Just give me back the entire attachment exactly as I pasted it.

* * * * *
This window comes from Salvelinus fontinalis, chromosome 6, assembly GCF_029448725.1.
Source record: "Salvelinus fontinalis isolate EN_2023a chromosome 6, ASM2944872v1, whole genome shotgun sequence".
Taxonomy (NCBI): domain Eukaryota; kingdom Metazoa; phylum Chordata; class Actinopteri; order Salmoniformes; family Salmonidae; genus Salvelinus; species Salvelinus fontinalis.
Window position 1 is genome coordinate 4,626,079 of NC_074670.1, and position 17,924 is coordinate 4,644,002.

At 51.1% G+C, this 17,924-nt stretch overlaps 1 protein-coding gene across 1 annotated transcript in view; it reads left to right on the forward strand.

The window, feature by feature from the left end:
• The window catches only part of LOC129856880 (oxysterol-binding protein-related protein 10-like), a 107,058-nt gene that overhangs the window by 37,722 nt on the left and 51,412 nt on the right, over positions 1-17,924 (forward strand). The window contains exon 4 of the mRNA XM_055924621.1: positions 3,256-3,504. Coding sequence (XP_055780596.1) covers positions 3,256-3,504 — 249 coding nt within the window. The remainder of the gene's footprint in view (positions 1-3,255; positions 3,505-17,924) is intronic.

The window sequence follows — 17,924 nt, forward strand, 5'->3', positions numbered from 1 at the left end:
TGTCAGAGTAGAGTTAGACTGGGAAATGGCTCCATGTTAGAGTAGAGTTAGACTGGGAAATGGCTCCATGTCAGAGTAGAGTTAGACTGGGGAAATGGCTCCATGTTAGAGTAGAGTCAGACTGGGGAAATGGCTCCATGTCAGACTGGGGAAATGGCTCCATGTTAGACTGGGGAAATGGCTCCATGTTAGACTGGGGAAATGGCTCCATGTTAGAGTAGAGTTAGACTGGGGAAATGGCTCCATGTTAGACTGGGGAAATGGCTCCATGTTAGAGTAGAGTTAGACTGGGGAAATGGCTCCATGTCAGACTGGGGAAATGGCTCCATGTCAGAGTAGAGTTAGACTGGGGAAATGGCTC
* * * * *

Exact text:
This window comes from Salvelinus fontinalis, chromosome 6, assembly GCF_029448725.1.
Source record: "Salvelinus fontinalis isolate EN_2023a chromosome 6, ASM2944872v1, whole genome shotgun sequence".
Taxonomy (NCBI): domain Eukaryota; kingdom Metazoa; phylum Chordata; class Actinopteri; order Salmoniformes; family Salmonidae; genus Salvelinus; species Salvelinus fontinalis.
Window position 1 is genome coordinate 4,626,079 of NC_074670.1, and position 17,924 is coordinate 4,644,002.

At 51.1% G+C, this 17,924-nt stretch overlaps 1 protein-coding gene across 1 annotated transcript in view; it reads left to right on the forward strand.

The window, feature by feature from the left end:
• The window catches only part of LOC129856880 (oxysterol-binding protein-related protein 10-like), a 107,058-nt gene that overhangs the window by 37,722 nt on the left and 51,412 nt on the right, over positions 1-17,924 (forward strand). The window contains exon 4 of the mRNA XM_055924621.1: positions 3,256-3,504. Coding sequence (XP_055780596.1) covers positions 3,256-3,504 — 249 coding nt within the window. The remainder of the gene's footprint in view (positions 1-3,255; positions 3,505-17,924) is intronic.

The window sequence follows — 17,924 nt, forward strand, 5'->3', positions numbered from 1 at the left end:
TGTCAGAGTAGAGTTAGACTGGGAAATGGCTCCATGTTAGAGTAGAGTTAGACTGGGAAATGGCTCCATGTCAGAGTAGAGTTAGACTGGGGAAATGGCTCCATGTTAGAGTAGAGTCAGACTGGGGAAATGGCTCCATGTCAGACTGGGGAAATGGCTCCATGTTAGACTGGGGAAATGGCTCCATGTTAGACTGGGGAAATGGCTCCATGTTAGAGTAGAGTTAGACTGGGGAAATGGCTCCATGTTAGACTGGGGAAATGGCTCCATGTTAGAGTAGAGTTAGACTGGGGAAATGGCTCCATGTCAGACTGGGGAAATGGCTCCATGTCAGAGTAGAGTTAGACTGGGGAAATGGCTC